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Publication numberUS6184018 B1
Publication typeGrant
Application numberUS 09/306,593
Publication dateFeb 6, 2001
Filing dateMay 6, 1999
Priority dateMay 6, 1998
Fee statusLapsed
Also published asCA2326403A1, EP1080204A2, WO1999057287A2, WO1999057287A3
Publication number09306593, 306593, US 6184018 B1, US 6184018B1, US-B1-6184018, US6184018 B1, US6184018B1
InventorsXin-Liang Li, Lars G. Ljungdahl, Huizhong Chen, Eduardo A. Ximenes
Original AssigneeUniversity Of Georgia Research Foundation, Inc.
Export CitationBiBTeX, EndNote, RefMan
External Links: USPTO, USPTO Assignment, Espacenet
β-glucosidase coding sequences and protein from orpinomyces PC-2
US 6184018 B1
Abstract
Provided is a novel β-glucosidase from Orpinomyces sp. PC2, nucleotide sequences encoding the mature protein and the precursor protein, and methods for recombinant production of this β-glucosidase.
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Claims(13)
What is claimed is:
1. A non-naturally occurring recombinant DNA molecule comprising a nucleotide sequence encoding a fungal β-glucosidase, wherein said encoded fungal β-glucosidase has an amino acid sequence as given in SEQ ID NO:2 from amino acid 1 through amino acid 641, from amino acid −16 through amino acid 641, from amino acid 24 through 641, or from amino acid 33 through 641, or a functionally equivalent sequence with at least 75% identity to one of the foregoing sequences.
2. The non-naturally occurring recombinant DNA molecule of claim 1 wherein said β-glucosidase molecule has an amino acid sequence as given in SEQ ID NO:2, from amino acid 1 through amino acid 641, from amino acid −16 through amino acid 641, from amino acid 24 through 641, or from amino acid 33 through 641.
3. The non-naturally occurring recombinant DNA molecule of claim 1 wherein said β-glucosidase molecule has an amino acid sequence as given in SEQ ID NO:2, from amino acid 1 through amino acid 641.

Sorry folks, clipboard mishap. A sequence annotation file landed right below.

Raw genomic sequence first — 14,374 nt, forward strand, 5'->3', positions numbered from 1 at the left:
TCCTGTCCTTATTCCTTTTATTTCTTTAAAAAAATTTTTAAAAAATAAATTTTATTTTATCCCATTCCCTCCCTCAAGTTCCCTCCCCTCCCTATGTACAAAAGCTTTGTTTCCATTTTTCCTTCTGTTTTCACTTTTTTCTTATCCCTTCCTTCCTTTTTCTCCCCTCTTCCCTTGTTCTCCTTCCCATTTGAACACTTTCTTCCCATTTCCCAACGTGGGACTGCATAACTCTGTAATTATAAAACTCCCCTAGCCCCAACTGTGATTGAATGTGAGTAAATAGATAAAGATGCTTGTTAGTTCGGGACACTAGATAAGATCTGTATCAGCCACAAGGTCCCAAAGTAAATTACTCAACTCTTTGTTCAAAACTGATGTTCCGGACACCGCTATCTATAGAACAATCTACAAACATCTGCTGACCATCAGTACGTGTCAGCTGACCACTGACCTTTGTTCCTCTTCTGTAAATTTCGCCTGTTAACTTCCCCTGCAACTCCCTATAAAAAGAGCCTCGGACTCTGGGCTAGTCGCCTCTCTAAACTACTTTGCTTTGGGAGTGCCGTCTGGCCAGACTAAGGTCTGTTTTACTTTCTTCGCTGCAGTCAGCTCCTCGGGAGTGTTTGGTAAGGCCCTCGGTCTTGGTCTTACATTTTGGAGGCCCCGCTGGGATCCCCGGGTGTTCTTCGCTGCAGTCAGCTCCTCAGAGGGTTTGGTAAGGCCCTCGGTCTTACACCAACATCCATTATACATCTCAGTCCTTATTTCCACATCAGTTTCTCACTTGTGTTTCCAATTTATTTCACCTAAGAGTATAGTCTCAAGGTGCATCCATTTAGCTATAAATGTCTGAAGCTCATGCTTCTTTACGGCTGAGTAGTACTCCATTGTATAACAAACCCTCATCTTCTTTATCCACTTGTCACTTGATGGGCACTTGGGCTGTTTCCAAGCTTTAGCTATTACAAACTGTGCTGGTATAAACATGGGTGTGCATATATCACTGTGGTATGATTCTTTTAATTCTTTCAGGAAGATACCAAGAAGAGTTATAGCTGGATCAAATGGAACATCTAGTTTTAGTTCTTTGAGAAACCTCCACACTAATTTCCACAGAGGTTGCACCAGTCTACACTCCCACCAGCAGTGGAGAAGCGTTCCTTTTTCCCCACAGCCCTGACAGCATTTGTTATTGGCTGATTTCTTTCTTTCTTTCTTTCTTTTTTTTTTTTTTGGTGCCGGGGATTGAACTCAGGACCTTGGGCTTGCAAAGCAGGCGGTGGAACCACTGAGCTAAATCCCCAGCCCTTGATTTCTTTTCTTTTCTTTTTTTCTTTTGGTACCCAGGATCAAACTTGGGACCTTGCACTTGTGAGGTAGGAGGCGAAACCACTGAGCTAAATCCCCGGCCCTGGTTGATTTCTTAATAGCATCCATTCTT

4. The recombinant DNA molecule of claim 1 wherein said β-glucosidase is encoded by the nucleotide sequence as given in SEQ ID NO:1 from nucleotide 156 to 2009, from nucleotide 183 to 2009, from nucleotide 87 through nucleotide 2009, or from nucleotide 39 through nucleotide 2009, or a functionally equivalent sequence with at least 75% identity to one of the foregoing sequences.
5. The recombinant DNA molecule of claim 2 wherein said β-glucosidase is encoded by the nucleotide sequence as given in SEQ ID NO:1 from nucleotide 156 to 2009, from nucleotide 183 to 2009, from nucleotide 87 through nucleotide 2009, or from nucleotide 39 through nucleotide 2009.
6. The recombinant DNA molecule of claim 1 wherein the β-glucosidase nucleotide sequence is as given in SEQ ID NO:1 nucleotides 87-2009, 156-2009 or 183-2009, or a sequence having at least 70% nucleotide sequence homology thereto and encoding a functional β-glucosidase and additionally comprises DNA encoding a signal peptide immediately up stream of and operably linked to the nucleotide sequence encoding the mature β-glucosidase protein.
7. The recombinant DNA molecule of claim 6 wherein said signal peptide has an amino acid sequence as given in SEQ ID NO:2, amino acids −16 to −1.
8. The non-naturally occurring recombinant DNA molecule of claim 6 wherein said nucleotide sequence encoding said β-glucosidase is as given in SEQ ID NO:1, nucleotides 39-2009, nucleotides 87-2009, nucleotides 156-2009, or nucleotides 183-2009.
9. A host cell comprising the recombinant DNA molecule of claim 1, wherein said host cell is a member of a species selected from the group consisting of Escherichia coli, Saccharomyces cerevisiae, Aspergillus, Penicillium, Trichoderma reesei, Pichia, Aureobasidium, Streptomyces and Bacillus.
10. A method of using the recombinant DNA molecule of claim 1 to produce a β-glucosidase in a host cell other than Orpinomyces sp. strain PC-2, said method comprising the steps of:
a) infecting or transforming said host cell capable of expressing a β-glucosidase coding region with a vector comprising a promoter active in said host cell wherein said promoter is operably linked to the coding region for said β-glucosidase as recited in claim 1; and
b) culturing the infected or transformed host cell under conditions suitable for expression of said β-glucosidase coding sequence.
11. The method of claim 10 wherein said host cell is one of Escherichia coli, Saccharomyces cerevisiae, Aspergillus, Penicillium, Trichoderma reesei, Pichia, Aureobasidium Streptomyces and Bacillus.
12. The method of claim 10 wherein said vector further comprises a nucleotide sequence encoding a signal peptide operably linked between said promoter and said coding region.
13. The method of claim 10 wherein said signal peptide has an amino acid sequence as given in SEQ ID NO:2, amino acids −16 to −1.
Description
CROSS REFERENCE TO RELATED APPLICATIONS

This application claims priority from United States Provisional Application No. 60/084,494, filed May 6, 1998.

ACKNOWLEDGEMENT OF FEDERAL RESEARCH SUPPORT